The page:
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Library district may ask for tax increase

Ryan Summerlin
rsummerlin@postindependent.com
Entrance to the Glenwood Springs library.
John Stroud / Post Independent

Having recently approved budget cuts requiring layoffs and reductions in hours and services, the Garfield County Library District Board of Trustees may ask voters for a tax increase.

That plan isn’t fully formulated yet, but board members and staffers agreed during their Thursday meeting to start exploring the library district’s options.

If it can quickly determine the best funding mechanism to pursue, the board might be looking to get that question on the November ballot this year.



Sandi Langlais Kister, the board’s at-large member, encouraged the board to move quickly on a decision whether to pursue a mill levy increase because getting that question on the November ballot will require the district to hit the ground running.

The vast majority of the organization’s revenues comes from a property tax (1 mill) approved by voters in 2006 and from county sales tax.



Typically the property tax has made up a larger chunk of the library district’s revenues. But this year property tax revenue, tied to oil and gas production, is projected to significantly declined. The library district isn’t the only organization affected by declines in oil and gas production, but it projects a drop of $1.2 million in property taxes next year.

“The board is exploring all possible options to secure the future of our libraries, including the possibility of going to the voters,” the district’s new executive director, Jesse Henning, wrote to the Post Independent. “These discussions are occurring due to the financial realities of our region.”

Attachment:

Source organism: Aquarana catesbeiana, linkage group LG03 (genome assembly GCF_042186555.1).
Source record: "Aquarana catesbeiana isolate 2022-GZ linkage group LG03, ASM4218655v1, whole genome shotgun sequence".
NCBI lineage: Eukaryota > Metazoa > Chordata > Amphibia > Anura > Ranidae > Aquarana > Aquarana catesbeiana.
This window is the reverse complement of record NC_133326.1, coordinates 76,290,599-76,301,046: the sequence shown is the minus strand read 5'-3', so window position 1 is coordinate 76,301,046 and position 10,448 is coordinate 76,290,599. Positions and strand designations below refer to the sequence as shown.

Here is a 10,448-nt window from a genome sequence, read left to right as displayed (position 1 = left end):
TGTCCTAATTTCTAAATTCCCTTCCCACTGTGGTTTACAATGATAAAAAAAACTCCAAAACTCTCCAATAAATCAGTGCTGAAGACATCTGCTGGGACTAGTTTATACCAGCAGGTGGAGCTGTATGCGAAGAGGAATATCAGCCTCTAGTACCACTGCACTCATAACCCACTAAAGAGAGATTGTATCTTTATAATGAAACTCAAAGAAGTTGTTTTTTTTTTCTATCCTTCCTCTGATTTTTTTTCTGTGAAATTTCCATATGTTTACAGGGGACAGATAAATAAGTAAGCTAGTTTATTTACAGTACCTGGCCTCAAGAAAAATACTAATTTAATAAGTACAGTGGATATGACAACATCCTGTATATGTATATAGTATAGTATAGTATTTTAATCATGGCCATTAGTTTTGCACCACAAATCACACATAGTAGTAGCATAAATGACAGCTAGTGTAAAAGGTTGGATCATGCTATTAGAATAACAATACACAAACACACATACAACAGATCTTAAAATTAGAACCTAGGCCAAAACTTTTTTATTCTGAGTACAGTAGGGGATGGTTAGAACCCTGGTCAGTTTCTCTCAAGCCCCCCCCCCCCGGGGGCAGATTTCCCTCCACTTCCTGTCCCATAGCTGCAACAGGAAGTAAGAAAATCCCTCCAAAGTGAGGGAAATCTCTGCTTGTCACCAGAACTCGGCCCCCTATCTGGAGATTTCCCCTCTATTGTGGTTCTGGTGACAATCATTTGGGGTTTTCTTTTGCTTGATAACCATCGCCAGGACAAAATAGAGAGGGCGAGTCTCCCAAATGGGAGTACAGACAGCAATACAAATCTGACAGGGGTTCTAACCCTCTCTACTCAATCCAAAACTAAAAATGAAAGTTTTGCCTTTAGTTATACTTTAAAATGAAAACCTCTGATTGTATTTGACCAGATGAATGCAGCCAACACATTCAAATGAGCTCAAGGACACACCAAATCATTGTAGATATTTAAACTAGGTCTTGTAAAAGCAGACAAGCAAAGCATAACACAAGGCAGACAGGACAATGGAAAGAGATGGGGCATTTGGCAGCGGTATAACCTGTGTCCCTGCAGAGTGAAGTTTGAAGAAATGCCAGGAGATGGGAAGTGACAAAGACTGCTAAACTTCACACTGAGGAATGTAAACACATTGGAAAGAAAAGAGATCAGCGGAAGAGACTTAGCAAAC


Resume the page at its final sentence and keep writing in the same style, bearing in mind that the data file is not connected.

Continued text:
That drop in property tax revenue accounts for 30 percent of the district’s operating budget, “and we have been told to expect continued decreases for the next few years,” he wrote.

Next year’s budget anticipates nearly $4.6 million in revenue, with property tax and sales tax revenues each bringing in about $2.2 million.

“Additionally, the libraries have lost $2.18 million in revenue over the last five years due to the ongoing Noble Energy sales tax refund settlement, and we are expecting to lose another $100,000 in 2017,” wrote Henning.

In a lawsuit the oil and gas company Noble Energy said it had been erroneously paying sales tax on fracking materials, and a 2010 settlement has since required refunds and withheld sales taxes from Garfield County entities that would otherwise pocket that revenue.

“At this point, I think we’re looking at all options,” said Todd Anderson, the board’s president.

Whether that’s a property tax increase, sales tax or some other revenue source is yet to be seen, “but I think the mill levy is probably the most effective way to go.”

The timing of such a move is also in question. Anderson believes the law only allows the library district to pose a bond issue question on odd number years, so the board and staff is looking into whether similar restrictions apply to property taxes.

The board and staff plan to meet with Garfield County commissioners to get a better grasp of their options.

“It’s pretty preliminary, but I think if we’re going to move forward for the November ballot we need to be pretty on the spot in February,” said Anderson.

The district is also weighing its options for refinancing its certificates of participation, which it used to pay for new facilities. However, the district’s finance manager, Kevin Hettler, advised that interest rates are not in a position where that move would be beneficial now.

“At the same time, we are seeing demand for library services increasing dramatically despite these continued decreases in funding,” wrote Henning. “We are checking out 91,000 items a year more than we did in 2012 and seeing 79,000 more library visitors. Last year alone, our public internet computers were used for a total of 63,820 hours — the equivalent of seven years. Our services are in very high demand by our communities, and we are doing everything we can to meet that demand. But it is difficult to see how we could keep up if we face another big revenue hit in 2018.”


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